MARINE CORPS AIR STATION MIRAMAR, Calif. – A Marine with the 3rd Marine Aircraft Wing received a personal invitation to Washington, D.C., for Cpl. William “Kyle” Carpenter’s Medal of Honor ceremony, June 19.
As a former drill instructor at Marine Corps Recruit Depot Parris Island, S.C., Staff Sgt. Luke Billingsley, now a quality assurance representative with Marine Aviation Logistics Squadron (MALS) 16 and an Albany, Ga., native, hoped to make an impact on his recruits and beloved Corps.
He couldn’t contain his surprise when he received a call inviting him to the White House for Cpl. William “Kyle” Carpenter’s Medal of Honor ceremony.
When the caller had told him the news, he couldn’t believe what he was hearing and had to have the invitation repeated a second time.
Billingsley first met Carpenter as a recruit. He could still recall his former recruit’s days under his tutelage as a member of Platoon 1040, Company “B,” 1st Recruit Training Battalion, Recruit Training Regiment.
“He was a special recruit,” said Billingsley with a smile. “I remembered the biggest thing about him was on the crucible, he tiptoed. He was shorter than the other recruits and had to work harder than a lot of them to keep up and keep going. He could have ridden in the safety vehicle, but he chose to be there with the person to his left and his right. That showed me how special he was and on family day I gave him the eagle, globe and anchor off of my [hat].”
He proved his mettle and showed Billingsley he had what it took to proudly bear the title of United States Marine and carry out what they had taught him.
After graduation, Billingsley kept in touch with the Marines of Platoon 1040 to provide guidance and mentorship as they went on in their careers. It was through another of his former recruits that Billingsley heard what happened to Carpenter.
On Nov. 21, 2010, Carpenter served as an automatic rifleman with Company “F,” 2nd Battalion, 9th Marines, Regimental Combat Team-1, 1st Marine Division (Forward), 1st Marine Expeditionary Force (Forward). Insurgents threw a grenade onto the rooftop where Lance Cpl. Nicholas Eufrazio, his friend and fellow rifleman, and he stood guard. Carpenter threw himself over the explosive to save his brother-in-arms without thought to his own life.
“I was stunned to find out what happened,” explained Billingsley. “Right then and there I asked myself, ‘What kind of training [had] we provided down on Parris Island that would make an individual do that?’ I contacted his family, kept in touch with him, supported him and just kept telling him to stay in the fight. I told him to keep fighting, and he has.”
Billingsley kept in contact with the junior Marine. He’s bought newspapers featuring articles about the Medal of Honor recipient to keep and spread word of Carpenter’s story in any way he could.
Where Billingsley inspired Carpenter, now Carpenter inspires Billingsley, explained the former drill instructor.
“As a drill instructor, you train recruits to become United States Marines, to be the best at what they do, to look after the person to their left and right,” said Billingsley. “We don’t look for recognition, or to be praised. When I think about this, because I think about being invited to this ceremony every day, I think about how I had that kind of impact on Carpenter. It’s a very humbling experience.”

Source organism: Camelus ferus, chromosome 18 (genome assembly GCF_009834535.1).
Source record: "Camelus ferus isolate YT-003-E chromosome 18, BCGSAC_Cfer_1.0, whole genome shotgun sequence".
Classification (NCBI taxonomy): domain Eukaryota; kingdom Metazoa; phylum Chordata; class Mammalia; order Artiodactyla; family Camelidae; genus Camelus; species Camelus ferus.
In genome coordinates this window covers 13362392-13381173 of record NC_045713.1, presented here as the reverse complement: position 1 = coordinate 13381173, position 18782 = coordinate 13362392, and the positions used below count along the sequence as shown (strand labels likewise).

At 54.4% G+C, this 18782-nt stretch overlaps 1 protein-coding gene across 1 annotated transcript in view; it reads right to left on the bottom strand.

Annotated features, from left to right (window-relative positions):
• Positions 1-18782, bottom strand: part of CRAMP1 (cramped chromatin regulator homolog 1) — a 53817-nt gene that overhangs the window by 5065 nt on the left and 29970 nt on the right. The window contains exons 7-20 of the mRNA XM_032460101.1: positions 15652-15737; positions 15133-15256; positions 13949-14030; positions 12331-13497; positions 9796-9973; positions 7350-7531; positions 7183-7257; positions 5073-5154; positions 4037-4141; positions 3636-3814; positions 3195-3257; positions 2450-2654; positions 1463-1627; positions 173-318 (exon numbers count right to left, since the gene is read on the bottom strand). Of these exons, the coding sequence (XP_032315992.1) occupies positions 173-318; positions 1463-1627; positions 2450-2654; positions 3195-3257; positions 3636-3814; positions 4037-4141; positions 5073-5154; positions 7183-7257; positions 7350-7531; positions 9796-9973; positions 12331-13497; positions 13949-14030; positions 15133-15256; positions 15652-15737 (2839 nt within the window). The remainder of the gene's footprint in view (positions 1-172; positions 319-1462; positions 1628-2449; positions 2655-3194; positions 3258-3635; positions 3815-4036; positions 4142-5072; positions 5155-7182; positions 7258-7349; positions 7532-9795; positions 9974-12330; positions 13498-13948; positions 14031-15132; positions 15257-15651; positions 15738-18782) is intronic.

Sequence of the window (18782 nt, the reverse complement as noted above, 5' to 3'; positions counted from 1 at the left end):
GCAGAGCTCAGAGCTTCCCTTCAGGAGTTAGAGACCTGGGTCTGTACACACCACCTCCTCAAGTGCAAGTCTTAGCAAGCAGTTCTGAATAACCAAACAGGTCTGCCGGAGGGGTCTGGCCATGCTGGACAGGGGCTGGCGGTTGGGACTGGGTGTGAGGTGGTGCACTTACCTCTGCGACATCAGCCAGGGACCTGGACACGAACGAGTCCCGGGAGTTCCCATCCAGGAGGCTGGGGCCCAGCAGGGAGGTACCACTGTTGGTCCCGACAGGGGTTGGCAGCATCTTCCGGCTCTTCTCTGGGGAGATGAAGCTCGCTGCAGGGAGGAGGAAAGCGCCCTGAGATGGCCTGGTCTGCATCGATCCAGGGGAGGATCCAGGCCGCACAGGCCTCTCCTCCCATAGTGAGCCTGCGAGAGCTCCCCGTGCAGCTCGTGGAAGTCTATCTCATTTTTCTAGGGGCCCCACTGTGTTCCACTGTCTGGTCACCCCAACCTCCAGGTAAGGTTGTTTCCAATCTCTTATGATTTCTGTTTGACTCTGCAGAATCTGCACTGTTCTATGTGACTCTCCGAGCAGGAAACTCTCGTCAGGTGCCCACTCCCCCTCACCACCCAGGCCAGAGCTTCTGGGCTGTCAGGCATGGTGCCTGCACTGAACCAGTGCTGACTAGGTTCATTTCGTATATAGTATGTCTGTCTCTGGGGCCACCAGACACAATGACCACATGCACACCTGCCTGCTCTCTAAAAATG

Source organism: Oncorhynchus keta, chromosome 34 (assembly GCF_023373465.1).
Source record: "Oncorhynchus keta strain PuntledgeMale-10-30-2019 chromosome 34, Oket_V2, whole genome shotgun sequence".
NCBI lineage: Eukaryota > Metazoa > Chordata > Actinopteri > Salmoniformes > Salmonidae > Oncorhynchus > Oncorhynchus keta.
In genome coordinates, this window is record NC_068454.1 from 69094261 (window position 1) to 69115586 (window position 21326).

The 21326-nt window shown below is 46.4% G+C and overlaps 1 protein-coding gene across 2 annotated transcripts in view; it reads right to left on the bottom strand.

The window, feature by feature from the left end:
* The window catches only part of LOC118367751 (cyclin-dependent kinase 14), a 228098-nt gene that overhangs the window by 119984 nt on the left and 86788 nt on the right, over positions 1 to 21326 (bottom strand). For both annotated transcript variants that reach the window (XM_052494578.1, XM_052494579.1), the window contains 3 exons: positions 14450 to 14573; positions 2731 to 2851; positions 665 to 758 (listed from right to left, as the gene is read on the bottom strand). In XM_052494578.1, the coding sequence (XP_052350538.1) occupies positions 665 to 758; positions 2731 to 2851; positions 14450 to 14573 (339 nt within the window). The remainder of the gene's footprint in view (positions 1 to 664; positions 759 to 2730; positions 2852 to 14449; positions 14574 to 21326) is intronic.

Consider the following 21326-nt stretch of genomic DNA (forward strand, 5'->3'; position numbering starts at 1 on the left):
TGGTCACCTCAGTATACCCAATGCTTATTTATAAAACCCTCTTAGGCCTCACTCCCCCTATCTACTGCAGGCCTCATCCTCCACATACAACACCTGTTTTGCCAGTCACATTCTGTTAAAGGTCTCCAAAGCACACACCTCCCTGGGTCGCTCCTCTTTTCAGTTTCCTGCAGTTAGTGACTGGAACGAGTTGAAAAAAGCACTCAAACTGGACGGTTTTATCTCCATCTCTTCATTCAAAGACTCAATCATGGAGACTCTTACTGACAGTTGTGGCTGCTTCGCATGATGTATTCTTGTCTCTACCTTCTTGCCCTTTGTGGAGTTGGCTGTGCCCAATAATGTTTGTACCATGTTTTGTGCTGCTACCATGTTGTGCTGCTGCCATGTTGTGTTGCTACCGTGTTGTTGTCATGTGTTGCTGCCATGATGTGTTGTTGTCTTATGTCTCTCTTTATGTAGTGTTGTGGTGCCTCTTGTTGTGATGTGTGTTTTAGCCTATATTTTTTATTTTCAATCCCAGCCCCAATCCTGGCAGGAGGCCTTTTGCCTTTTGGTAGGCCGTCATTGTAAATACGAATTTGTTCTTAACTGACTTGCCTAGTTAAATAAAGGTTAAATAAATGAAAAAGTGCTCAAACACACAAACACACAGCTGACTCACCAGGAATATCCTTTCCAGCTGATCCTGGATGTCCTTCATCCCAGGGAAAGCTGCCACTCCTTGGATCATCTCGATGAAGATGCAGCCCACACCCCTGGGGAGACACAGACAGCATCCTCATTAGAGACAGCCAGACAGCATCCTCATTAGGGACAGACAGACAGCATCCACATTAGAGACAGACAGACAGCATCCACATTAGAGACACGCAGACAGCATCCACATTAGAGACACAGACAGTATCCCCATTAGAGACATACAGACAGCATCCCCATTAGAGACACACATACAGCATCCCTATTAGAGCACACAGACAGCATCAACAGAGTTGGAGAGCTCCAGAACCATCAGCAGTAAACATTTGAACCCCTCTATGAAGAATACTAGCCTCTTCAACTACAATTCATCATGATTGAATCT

While training, drill instructors are not conscious of the impact they will have on recruits, explained Billingsley.
“You only hope that you're doing everything right so that the new Marine will have a solid foundation set upon graduation of recruit training,” said Billingsley. “You don't know the true impact you will have on the men you meet while training, and you won't ever be aware that you could possibly have the next Medal of Honor recipient training in your platoon.”
On June 19, President Barack Obama honored Carpenter by presenting him with the Medal of Honor.
“The ceremony was awesome,” described Billingsley. “The first thing he said to me was, ‘I still have my Eagle, Globe and Anchor.’ Carpenter and I spoke the day before, then on the day of the ceremony as well.”
Billingsley went on to explain that he and Carpenter visited the National Museum of the Marine Corps together. They spoke at length, and Billingsley said he isn’t worried a medal of this magnitude will affect Carpenter.
“Kyle is a very humble individual and the Medal of Honor hasn’t changed that at all,” said Billingsley. “I spoke to another Marine who was in his platoon when deployed, and he said all Kyle was worried about after he got hurt was making sure his friend was okay.”
Carpenter later expressed why he was so proud to wear the medal at a 3rd Marine Aircraft Wing evening colors ceremony aboard Marine Corps Air Station Miramar, Calif., June 23.
“I’m not different from [any other Marine],” said Carpenter. “We all raised our right hand, knowing the risk, and going into harm’s way. To those who serve, it’s been an honor serving with you. Be proud of who you are and what you do. Thank you for adding to our incredible legacy. When I’m out there, I’m out there trying to make you proud and bring the spotlight on to our incredible Marine Corps. Thank you – semper fidelis.”
Billingsley plans to continue guiding and mentoring his Marines, just as he did with Carpenter, to further prepare them for whatever challenges may come their way – with pride, humility and love of Corps and country.